When PHP runs as a CGI with Suexec, PHP files work under your user/group. PHP files no longer require loose permissions to function, now they will require strict permissions. Setting your directories or PHP files to 777 will cause them to produce a 500 Internal Server Error, this happens to protect your PHP files from being abused by outside sources.
Under PHPSuexec your directories and PHP files can have permissions no greater than 755 (read/write/execute by your username, read/execute by group/world). Since you own your files, your scripts can function in any directory your user has created and can’t be manipulated by any outside users, including “nobody”.
Now, when a PHP file creates or uploads a new file under your account, the new file will be owned by your username. You will no longer have to worry about the webserver taking over your files and even more important, you will no longer have to worry about a stranger reading or writing to your files either!
By default PHP on WHM/Cpanel is loaded as DSO (Dynamic Shared Object) module and is run by the user “nobody” by default. Though this method of loading the PHP module is normally the fastest way to serve PHP request, running it as using user “nobody” will be a real pain in the ass if you are serving multiple sites run by multiple users, you will be for sure run into file permission problems.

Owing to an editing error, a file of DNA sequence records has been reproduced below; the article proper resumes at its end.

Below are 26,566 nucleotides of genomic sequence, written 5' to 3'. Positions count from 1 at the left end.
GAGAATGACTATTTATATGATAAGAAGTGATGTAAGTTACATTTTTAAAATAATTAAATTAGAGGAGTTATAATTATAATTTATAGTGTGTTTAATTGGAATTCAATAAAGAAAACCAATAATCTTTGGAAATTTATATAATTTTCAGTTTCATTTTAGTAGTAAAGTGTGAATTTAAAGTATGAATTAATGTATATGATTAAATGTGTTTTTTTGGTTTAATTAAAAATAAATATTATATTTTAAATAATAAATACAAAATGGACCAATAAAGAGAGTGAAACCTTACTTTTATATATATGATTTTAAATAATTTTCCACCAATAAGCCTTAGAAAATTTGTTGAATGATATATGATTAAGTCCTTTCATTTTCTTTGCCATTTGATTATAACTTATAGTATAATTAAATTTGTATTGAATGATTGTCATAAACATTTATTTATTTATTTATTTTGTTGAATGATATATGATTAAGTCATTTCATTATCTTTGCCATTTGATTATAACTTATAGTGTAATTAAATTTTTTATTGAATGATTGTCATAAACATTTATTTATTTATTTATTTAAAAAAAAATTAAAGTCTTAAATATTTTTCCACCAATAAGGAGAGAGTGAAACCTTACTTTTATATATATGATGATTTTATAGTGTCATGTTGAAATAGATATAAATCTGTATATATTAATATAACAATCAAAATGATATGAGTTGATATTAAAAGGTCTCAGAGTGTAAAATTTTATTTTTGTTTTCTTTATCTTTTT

This is where the SuExec comes in play, every executed PHP scripts will be executed by the user who owns the VirtualHost that is server the request, this method has a lot of drawbacks too on both speed and security.
Anyway, if you still want to enable it then read on below.
To verify that SuExec is working as intended, try to upload a file or create a folder using an upload file script on PHP.
Everytime an internal server error occurs, it will be added to your Error Log in cPanel. (cPanel »» Error Log). This will usually give you a clue on where the error resides. In most cases it will be either a permission error on a bad command in your .htaccess file (remember that all php values have to go to your php.ini file).
Directories that need to be written onto will no longer require 777 as permissions and phpsuexec will refuse to write or read on directories exposed with such permissions. You will have to chmod them to 755 always.
To simplify it, just remember that you should never have a file or folder with world-writeable permissions, because you no longer have to.
If you added a Mimetype to the system in order to run html files as php scripts (AddType as .htaccess command), you will have to remove it and add an ApacheHandler instead. This is easy to do though. Just log into your control panel, then click on Apache Handlers and add the following:
Tags: dso (mod_php), fastcgi, php handlers explained, suphp
Extension: html (or htm) : AddHandler application/x-httpd-php